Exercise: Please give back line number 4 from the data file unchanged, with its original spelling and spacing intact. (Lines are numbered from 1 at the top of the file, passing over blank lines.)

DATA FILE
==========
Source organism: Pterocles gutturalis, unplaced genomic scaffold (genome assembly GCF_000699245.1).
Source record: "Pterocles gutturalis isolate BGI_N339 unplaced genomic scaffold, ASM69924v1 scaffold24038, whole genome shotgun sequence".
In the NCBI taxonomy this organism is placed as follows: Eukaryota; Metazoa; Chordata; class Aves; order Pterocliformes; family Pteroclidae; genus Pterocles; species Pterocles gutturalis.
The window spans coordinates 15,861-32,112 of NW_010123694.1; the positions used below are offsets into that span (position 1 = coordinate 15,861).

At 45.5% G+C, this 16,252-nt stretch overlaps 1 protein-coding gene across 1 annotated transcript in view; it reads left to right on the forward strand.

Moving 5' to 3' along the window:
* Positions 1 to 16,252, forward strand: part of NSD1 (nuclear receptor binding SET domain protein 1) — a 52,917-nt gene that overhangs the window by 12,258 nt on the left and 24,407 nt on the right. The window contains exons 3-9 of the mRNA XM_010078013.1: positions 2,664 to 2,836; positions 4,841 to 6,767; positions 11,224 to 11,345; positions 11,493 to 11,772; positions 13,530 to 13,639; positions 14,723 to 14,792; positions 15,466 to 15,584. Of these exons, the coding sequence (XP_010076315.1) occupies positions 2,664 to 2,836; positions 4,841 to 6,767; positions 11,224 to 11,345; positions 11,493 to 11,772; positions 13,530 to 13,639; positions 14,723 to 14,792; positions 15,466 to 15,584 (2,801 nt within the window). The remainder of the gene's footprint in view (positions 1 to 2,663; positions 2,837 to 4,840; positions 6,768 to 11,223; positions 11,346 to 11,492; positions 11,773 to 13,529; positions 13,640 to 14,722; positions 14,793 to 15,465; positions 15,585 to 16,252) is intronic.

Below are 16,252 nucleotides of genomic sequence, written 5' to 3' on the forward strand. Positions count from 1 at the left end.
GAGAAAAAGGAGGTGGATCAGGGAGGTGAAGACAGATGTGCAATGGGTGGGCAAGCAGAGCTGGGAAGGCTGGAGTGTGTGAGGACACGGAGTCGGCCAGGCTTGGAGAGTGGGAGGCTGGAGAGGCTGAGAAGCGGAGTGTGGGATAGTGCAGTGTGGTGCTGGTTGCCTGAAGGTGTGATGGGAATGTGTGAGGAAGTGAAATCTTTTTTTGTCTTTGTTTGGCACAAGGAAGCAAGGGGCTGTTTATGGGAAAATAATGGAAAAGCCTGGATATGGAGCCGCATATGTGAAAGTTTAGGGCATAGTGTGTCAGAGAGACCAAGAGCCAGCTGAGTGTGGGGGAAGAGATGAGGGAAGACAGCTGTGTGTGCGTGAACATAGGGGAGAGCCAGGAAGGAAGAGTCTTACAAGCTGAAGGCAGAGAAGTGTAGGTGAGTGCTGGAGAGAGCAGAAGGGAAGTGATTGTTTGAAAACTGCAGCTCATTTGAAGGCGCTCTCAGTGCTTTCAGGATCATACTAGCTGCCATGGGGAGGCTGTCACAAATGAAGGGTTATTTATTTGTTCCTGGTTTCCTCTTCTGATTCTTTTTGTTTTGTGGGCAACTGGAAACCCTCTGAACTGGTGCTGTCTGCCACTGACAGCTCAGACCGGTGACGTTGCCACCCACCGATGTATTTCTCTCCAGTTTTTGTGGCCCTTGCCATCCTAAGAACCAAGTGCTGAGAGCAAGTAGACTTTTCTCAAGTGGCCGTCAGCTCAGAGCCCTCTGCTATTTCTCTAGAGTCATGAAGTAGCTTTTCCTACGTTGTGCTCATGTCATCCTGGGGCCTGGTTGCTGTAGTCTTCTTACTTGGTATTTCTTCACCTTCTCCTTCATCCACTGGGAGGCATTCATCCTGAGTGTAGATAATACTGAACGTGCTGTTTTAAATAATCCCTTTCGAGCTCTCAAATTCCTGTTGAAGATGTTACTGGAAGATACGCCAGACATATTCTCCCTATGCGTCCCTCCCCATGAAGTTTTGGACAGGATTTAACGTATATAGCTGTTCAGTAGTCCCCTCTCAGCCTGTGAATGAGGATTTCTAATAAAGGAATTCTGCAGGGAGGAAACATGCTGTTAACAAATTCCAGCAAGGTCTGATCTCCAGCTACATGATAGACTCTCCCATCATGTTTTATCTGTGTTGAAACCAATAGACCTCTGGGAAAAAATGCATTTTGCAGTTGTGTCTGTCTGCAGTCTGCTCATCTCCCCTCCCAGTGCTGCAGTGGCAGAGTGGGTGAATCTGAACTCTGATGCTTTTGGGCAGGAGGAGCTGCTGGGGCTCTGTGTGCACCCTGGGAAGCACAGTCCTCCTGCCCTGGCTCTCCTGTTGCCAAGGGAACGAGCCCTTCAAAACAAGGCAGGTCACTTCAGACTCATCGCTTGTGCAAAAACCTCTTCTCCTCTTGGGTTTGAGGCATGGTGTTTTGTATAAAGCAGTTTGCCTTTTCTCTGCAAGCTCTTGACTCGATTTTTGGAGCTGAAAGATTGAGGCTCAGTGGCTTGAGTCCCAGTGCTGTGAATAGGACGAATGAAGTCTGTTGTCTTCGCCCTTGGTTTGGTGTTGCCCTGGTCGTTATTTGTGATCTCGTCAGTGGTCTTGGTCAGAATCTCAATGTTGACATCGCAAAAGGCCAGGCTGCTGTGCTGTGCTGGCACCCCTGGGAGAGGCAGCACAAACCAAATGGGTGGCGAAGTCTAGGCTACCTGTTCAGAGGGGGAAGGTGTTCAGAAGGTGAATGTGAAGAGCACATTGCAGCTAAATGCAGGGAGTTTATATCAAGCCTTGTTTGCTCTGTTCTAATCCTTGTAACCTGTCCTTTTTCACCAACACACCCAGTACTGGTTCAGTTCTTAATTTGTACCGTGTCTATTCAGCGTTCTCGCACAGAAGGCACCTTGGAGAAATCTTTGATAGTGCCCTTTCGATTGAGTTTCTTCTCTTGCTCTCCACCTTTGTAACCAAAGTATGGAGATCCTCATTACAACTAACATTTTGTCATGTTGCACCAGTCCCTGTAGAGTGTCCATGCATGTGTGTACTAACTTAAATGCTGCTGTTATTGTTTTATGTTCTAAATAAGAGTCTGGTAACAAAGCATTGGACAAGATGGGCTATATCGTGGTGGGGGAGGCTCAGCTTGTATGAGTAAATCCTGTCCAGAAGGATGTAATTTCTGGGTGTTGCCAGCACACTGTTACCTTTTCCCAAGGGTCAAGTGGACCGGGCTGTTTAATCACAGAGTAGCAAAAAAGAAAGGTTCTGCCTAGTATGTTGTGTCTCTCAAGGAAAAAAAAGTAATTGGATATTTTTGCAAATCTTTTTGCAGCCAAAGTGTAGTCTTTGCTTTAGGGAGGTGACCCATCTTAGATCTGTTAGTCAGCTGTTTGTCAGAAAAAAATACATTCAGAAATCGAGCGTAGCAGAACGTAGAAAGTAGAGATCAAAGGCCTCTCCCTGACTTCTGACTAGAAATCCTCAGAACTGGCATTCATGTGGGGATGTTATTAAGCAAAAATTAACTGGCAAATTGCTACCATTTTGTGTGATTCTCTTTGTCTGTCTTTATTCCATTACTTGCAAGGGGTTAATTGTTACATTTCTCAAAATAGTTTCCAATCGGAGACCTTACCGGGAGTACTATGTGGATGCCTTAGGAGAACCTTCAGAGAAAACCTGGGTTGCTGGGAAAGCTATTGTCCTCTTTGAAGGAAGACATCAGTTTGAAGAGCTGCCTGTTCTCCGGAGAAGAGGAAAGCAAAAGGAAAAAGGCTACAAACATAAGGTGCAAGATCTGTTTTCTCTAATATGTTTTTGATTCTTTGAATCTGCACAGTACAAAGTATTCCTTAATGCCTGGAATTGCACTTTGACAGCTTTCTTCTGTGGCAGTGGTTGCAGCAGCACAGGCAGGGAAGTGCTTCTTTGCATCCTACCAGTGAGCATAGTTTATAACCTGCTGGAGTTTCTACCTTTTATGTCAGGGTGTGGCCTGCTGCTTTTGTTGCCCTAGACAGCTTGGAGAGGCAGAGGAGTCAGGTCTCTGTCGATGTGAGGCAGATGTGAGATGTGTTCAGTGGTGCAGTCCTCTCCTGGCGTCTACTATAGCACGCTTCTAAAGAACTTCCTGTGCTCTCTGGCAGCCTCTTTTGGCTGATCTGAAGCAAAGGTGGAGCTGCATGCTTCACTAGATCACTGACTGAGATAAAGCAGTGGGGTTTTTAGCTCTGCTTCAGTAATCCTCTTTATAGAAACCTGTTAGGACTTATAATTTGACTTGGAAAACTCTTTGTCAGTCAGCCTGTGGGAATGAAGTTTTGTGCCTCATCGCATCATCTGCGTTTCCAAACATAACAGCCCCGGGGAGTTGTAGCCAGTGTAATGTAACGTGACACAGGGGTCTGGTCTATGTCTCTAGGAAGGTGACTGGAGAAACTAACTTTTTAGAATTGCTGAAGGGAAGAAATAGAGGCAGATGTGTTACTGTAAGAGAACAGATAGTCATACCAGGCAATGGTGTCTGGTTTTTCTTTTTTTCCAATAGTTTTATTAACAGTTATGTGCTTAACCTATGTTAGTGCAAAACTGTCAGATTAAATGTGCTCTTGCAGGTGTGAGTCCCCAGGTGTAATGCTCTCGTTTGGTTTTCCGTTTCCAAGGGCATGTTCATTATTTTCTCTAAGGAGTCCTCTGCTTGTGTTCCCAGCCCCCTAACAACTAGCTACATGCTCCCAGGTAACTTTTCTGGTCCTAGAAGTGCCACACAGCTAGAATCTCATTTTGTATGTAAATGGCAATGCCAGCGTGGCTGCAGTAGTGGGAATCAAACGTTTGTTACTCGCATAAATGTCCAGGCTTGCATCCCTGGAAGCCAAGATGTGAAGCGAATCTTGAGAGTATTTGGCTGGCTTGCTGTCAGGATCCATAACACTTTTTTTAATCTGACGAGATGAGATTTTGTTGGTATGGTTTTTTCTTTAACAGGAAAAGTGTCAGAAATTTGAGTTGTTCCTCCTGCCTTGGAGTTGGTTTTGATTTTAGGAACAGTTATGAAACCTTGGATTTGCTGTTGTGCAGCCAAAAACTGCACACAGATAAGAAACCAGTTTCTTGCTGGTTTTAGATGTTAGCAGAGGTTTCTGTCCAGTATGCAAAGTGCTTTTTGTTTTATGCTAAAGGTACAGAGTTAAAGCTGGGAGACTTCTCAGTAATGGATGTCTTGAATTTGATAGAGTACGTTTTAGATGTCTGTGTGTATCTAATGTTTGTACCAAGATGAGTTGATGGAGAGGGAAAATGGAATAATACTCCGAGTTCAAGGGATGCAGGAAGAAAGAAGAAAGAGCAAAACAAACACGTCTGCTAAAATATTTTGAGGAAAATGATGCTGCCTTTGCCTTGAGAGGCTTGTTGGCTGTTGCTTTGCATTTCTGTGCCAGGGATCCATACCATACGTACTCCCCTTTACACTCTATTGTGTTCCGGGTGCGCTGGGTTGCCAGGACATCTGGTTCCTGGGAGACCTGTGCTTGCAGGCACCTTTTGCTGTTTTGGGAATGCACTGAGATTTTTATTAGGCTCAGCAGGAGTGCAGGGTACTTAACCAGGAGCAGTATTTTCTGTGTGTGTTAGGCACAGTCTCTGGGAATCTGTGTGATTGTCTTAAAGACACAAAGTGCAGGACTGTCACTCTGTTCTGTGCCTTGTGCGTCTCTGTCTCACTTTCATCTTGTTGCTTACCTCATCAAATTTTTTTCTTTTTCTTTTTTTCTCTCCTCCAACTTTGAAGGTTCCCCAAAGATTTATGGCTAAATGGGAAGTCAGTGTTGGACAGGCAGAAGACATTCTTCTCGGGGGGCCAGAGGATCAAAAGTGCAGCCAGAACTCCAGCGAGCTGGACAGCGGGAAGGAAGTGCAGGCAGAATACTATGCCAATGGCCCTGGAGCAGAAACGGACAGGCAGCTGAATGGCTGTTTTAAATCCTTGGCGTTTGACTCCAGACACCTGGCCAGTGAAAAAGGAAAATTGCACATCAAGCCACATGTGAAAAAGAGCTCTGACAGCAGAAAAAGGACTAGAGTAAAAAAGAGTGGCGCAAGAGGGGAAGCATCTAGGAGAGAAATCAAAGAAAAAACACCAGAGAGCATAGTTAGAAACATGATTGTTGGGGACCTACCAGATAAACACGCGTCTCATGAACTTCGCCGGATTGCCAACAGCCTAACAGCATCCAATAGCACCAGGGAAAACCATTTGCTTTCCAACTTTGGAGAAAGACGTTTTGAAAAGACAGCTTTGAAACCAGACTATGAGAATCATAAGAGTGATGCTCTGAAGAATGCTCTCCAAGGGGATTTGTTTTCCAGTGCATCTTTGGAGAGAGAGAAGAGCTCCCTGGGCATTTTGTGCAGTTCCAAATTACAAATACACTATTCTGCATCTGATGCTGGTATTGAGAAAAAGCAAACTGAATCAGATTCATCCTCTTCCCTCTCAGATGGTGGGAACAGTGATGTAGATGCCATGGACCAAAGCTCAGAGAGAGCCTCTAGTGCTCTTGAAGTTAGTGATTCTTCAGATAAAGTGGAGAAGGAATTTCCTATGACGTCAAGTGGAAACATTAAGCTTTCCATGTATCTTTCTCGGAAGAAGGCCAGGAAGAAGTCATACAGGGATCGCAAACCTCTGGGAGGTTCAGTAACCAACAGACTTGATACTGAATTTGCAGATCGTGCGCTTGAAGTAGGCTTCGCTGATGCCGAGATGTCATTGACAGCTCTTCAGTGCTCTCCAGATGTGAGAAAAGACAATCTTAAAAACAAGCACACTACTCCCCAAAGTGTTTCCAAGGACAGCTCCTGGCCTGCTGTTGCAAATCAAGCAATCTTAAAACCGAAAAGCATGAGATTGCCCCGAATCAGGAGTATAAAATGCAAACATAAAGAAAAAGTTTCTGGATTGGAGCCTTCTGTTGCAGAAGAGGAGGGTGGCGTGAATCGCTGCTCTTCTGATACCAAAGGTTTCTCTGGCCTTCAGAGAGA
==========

The window spans coordinates 15,861-32,112 of NW_010123694.1; the positions used below are offsets into that span (position 1 = coordinate 15,861).